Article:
Disease-carrying mosquitoes are spreading through Europe: How can we protect ourselves?

Scientists are investigating the spread of mosquitoes in Scotland.
Scientists are investigating the spread of mosquitoes in Scotland. Copyright Canva
By Natalie HuetLottie Limb
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Scientists are investigating the threat of mosquitoes in Scotland, after France sounded the alarm over the Asian tiger species.

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Mosquitoes are flying northwards in the wake of global warming.

Scientists have been tracking the spread of this pesky, disease-carrying insect across Europe for years, but the health impacts for humans are still unclear.

Now researchers in the UK are embarking on a major project to assess the risk of mosquito-borne diseases in Scotland under current and future climate change scenarios.

“The importance of examining mosquito vectors and their pathogens, in a world in which the climate is changing, can’t be overstated,” says Heather Ferguson, Professor of Infectious Disease Ecology at the University of Glasgow.

Alongside the UK Health Security Agency (UKHSA) and UK Centre for Ecology & Hydrology (UKCEH), the university has been awarded a £1.25 million (€1.41 mn) grant to carry out its research over three years.

The project will also screen migratory birds to spot emerging zoonotic pathogens - diseases that jump from animals to humans - like West Nile virus.

Asian tiger mosquitoes are spreading under hotter temperatures

Asian tiger mosquitoes are notorious carriers of serious diseases including dengue fever, Chikungunya, West Nile and Zika.

Climate change means this highly invasive species is thriving across Mediterranean countries. They are expected to establish themselves across England and Wales in the coming decades.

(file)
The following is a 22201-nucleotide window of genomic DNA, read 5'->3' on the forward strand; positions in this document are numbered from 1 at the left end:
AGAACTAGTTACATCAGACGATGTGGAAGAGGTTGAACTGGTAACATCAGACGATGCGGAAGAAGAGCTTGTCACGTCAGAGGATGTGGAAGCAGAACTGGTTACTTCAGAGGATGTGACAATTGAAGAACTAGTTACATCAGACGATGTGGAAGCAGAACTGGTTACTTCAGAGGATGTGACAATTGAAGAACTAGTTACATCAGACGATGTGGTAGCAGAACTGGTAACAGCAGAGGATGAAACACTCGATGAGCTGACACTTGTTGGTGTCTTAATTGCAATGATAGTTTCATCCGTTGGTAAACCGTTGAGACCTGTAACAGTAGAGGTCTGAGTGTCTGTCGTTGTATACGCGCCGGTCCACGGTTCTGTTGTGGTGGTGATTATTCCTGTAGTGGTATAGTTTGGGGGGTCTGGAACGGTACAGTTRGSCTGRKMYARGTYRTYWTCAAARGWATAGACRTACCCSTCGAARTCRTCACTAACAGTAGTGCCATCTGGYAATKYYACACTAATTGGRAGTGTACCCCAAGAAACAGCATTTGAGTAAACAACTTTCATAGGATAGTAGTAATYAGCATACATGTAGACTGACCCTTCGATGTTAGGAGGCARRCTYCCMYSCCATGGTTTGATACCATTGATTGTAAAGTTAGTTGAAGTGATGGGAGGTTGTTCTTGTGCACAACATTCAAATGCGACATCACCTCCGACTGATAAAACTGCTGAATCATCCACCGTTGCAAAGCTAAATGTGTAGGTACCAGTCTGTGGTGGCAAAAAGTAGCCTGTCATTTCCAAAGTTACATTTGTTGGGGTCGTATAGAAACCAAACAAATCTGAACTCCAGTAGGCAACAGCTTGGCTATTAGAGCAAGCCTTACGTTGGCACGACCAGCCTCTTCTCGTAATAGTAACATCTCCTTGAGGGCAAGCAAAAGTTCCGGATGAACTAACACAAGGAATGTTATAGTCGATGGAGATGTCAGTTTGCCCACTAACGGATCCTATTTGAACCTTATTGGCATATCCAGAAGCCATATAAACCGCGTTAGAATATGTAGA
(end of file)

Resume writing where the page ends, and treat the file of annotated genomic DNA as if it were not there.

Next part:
Let’s not forget that mosquitoes are the world’s deadliest creature, killing one million people a year through the diseases they transmit.

In the past 50 years, the worldwide incidence of dengue has risen 30-fold. Forty per cent of the global population, about 3 billion people, live in areas with a risk of dengue.

How to identify a tiger mosquito

Originally from Southeast Asia, the Asian tiger mosquito, known as Aedes albopictus, is black with silvery white markings, and smaller than the common house mosquito - between two and ten millimetres long.

That makes it more silent - and sneaky. Unlike many other mosquito species, the Asian tiger also typically bites during the daytime.

If you’re unsure whether the mosquito you’ve just smacked is an Asian tiger, you can take a photo of it and upload it on Mosquito Alert, a tracking app that’s now available in most European countries.

In doing so, citizens help build a map of the mosquitoes' spread worldwide to help combat them.

This recent map from the European Centre for Disease Prevention and Control (ECDC) shows just how much tiger mosquitoes have taken hold across Mediterranean countries: